Five things that should be in your organization style guide

While I was at Back on My Feet, something I was proud of completing was, with the great help of a colleague, a company style guide.

A style guide should be a fundamental piece of documentation that goes a long way to creating an institutional memory. If everything imploded, a style guide would help you rebuild your organization — with workflow being more explicitly enumerated in staff manuals.

As your organization grows, it’s easy to wake up and find a lot of disparate, disconnected pieces that you’ll need to assemble again. Take hold and  keep connected the work you do for a tighter, more inspired and successful campaign.

In looking at other guides and finding value in ours, there are a few items that I think every style guide should include:

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A lesson in branding for startups

I’ve squabbled with people over domains and publication names, of projects and story titles.

There was a moment of inaction in creating the technology news site for Philadelphia that I am now proud to say continues to take on readership and bring on partners. Technically Philly certainly isn’t descriptive on its own and makes for a fairly long domain. But I like to think we’ve developed some degree of brand recognition. That name means technology and innovation coverage to a few thousand people in Philadelphia.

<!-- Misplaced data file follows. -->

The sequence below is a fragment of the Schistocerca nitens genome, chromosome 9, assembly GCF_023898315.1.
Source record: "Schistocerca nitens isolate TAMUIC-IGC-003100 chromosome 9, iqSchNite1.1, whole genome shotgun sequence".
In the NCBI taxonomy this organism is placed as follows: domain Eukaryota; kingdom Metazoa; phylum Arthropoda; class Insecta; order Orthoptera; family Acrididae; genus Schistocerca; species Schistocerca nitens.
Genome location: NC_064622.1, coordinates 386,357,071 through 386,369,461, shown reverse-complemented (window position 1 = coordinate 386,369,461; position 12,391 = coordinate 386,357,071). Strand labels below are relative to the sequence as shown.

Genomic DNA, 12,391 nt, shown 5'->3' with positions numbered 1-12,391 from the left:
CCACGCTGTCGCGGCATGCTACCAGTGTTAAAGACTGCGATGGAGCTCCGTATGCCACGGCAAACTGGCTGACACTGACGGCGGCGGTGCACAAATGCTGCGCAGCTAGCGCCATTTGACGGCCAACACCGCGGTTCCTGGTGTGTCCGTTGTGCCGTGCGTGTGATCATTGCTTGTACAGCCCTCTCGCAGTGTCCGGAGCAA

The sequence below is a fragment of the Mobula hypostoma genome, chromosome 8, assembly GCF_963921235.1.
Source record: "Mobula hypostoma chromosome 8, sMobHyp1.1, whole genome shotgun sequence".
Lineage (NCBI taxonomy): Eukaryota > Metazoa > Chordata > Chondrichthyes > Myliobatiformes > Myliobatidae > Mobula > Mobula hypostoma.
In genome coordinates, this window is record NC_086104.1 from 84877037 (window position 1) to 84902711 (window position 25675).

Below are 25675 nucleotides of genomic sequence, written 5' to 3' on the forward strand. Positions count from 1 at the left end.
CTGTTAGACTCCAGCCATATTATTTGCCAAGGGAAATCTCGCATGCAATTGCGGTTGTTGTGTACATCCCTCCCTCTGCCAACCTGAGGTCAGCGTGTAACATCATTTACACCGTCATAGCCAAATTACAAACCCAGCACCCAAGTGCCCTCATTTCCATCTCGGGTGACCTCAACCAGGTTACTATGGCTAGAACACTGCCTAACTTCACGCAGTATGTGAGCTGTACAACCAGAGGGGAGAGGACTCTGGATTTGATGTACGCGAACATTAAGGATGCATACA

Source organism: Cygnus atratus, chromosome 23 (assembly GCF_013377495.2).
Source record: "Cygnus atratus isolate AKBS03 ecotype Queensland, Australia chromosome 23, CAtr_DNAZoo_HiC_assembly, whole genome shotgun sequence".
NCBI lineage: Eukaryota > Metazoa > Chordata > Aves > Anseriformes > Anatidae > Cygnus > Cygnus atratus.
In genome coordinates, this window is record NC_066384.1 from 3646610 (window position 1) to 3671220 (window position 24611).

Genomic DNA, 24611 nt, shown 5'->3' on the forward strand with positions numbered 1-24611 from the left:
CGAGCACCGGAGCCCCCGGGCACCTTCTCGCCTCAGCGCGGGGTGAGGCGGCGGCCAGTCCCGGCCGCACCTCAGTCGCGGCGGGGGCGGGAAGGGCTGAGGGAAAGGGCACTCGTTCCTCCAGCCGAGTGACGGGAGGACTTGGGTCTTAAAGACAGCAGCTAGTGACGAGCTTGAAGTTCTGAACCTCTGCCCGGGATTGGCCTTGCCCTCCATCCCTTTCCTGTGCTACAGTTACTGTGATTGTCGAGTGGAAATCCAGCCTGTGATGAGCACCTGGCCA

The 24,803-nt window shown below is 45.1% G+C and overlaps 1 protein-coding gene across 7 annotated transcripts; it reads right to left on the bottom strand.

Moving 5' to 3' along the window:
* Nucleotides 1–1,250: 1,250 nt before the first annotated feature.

The secret is, I think, that within reason, if you brand it, they will come.

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Choose your business name on domain availability

When you’re launching a business or a brand, a check for domain availability has to be part of the brainstorming.

I worked with Shannon McDonald to launch a hyperlocal news site for Northeast Philadelphia. Initially in late 2008, she wanted the product to be the Web presence of a print product she wanted to call NEast Magazine.

It’s not where we ended up.

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Weekly in print, daily online: the new slogan of The Temple News

It was sometime this month two years ago that, while still an undergraduate at Temple University, I started tossing around what I hoped to be a new tagline for The Temple News, the college newspaper on North Broad Street.

Weekly in Print. Daily online, I suggested.

I wrote it on a piece of paper and posted it in my cubicle, as editorial page editor. In the mid-1990s, our newspaper staff rather presciently decided to move from printing three days a week to just once, having already dropped from a daily a few years earlier.